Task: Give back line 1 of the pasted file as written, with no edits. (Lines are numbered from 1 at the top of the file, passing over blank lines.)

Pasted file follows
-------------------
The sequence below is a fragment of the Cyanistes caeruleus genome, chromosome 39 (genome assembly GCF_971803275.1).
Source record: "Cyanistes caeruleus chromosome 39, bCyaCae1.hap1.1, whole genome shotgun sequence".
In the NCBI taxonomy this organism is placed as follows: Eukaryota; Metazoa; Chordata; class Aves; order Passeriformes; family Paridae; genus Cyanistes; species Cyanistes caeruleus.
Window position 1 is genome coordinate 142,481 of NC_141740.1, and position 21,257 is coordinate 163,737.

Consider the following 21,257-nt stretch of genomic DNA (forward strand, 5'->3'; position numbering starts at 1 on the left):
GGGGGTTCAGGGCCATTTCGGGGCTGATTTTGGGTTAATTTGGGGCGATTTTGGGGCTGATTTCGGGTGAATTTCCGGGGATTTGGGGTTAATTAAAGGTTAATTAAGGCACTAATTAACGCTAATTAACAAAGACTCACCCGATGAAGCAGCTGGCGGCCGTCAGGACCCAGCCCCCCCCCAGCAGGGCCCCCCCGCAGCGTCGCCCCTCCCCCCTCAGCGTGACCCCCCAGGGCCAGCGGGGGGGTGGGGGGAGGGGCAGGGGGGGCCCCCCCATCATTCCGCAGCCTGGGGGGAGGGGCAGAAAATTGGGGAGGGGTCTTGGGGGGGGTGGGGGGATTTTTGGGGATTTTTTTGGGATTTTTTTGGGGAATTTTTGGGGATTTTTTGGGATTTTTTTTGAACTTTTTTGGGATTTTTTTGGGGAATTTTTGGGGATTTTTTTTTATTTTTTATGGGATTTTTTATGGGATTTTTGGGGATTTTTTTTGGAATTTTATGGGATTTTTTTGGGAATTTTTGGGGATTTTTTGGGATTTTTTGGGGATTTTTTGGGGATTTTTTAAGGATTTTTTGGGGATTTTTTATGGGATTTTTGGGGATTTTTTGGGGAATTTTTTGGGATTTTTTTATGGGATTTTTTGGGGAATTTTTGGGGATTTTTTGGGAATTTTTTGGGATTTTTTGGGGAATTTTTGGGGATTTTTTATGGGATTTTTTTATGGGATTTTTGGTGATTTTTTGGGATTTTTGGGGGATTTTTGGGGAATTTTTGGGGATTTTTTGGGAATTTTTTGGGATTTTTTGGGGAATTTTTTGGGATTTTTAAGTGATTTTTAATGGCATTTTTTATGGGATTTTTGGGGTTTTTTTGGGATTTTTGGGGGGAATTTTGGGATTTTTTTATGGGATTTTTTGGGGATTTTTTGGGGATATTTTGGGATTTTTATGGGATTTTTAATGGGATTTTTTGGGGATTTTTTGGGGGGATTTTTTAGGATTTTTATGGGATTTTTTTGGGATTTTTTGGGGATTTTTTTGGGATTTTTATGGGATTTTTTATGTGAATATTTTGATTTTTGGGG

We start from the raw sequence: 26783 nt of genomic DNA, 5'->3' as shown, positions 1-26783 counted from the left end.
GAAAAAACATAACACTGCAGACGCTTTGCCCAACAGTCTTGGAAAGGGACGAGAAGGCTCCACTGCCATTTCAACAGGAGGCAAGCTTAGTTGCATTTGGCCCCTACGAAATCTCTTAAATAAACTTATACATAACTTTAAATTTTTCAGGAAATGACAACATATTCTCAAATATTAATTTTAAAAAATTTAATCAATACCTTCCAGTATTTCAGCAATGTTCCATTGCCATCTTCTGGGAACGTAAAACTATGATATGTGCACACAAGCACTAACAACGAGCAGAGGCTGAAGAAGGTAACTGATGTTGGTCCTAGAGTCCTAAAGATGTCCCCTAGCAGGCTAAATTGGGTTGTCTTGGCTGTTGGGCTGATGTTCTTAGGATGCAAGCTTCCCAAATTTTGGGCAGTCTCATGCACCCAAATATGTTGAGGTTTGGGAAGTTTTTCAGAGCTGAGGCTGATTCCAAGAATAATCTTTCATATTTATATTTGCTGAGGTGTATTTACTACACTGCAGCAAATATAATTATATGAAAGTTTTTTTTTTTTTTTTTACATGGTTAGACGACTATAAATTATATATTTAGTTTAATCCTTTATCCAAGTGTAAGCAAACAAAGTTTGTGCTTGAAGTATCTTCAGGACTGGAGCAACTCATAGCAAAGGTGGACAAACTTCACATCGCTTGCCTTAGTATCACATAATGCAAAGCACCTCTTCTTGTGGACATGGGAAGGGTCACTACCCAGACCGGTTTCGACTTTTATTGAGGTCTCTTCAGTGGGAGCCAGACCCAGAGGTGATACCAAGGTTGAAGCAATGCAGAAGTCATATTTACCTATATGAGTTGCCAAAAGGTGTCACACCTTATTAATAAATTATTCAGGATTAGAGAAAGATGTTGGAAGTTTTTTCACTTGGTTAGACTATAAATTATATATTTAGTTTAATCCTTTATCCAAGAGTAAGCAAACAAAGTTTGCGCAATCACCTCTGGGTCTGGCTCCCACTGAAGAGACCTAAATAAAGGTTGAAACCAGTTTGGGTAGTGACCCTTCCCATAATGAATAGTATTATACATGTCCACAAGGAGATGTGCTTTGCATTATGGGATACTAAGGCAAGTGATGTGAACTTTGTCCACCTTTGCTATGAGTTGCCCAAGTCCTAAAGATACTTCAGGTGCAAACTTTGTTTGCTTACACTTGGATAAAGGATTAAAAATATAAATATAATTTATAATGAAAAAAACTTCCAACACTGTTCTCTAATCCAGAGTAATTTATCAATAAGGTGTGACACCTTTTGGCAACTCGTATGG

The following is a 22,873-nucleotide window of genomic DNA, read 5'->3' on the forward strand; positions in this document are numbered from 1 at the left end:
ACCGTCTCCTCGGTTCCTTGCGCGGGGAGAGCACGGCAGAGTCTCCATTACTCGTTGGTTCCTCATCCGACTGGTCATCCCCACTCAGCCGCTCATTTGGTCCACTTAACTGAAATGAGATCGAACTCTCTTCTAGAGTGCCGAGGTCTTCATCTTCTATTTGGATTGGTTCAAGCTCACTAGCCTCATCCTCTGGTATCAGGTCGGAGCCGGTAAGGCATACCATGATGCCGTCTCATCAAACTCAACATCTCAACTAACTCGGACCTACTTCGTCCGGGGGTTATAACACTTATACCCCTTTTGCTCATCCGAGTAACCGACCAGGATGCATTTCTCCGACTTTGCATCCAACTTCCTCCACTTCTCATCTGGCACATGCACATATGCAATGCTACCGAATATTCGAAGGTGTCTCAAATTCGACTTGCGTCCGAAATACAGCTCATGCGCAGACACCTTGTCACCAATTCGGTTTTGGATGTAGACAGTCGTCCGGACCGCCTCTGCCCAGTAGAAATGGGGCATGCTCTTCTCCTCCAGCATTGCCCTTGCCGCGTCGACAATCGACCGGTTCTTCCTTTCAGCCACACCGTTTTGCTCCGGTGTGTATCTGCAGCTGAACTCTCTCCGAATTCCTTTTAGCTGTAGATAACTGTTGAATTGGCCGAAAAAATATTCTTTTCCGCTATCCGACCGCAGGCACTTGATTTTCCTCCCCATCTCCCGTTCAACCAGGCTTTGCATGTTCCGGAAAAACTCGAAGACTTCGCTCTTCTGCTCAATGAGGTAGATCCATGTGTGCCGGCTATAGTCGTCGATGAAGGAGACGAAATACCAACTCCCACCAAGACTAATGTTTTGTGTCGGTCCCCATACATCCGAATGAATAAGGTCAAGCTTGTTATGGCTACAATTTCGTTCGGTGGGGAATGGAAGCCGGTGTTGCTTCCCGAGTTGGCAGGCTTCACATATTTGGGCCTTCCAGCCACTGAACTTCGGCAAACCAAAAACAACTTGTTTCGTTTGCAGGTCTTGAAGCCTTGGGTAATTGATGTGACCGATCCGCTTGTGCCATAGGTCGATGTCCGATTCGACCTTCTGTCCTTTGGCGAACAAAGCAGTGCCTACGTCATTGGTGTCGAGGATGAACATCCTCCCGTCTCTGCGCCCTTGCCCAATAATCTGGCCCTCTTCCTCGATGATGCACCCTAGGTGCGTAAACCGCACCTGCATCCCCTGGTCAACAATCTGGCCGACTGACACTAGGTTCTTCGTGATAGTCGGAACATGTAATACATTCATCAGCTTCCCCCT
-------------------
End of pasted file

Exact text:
The sequence below is a fragment of the Cyanistes caeruleus genome, chromosome 39 (genome assembly GCF_971803275.1).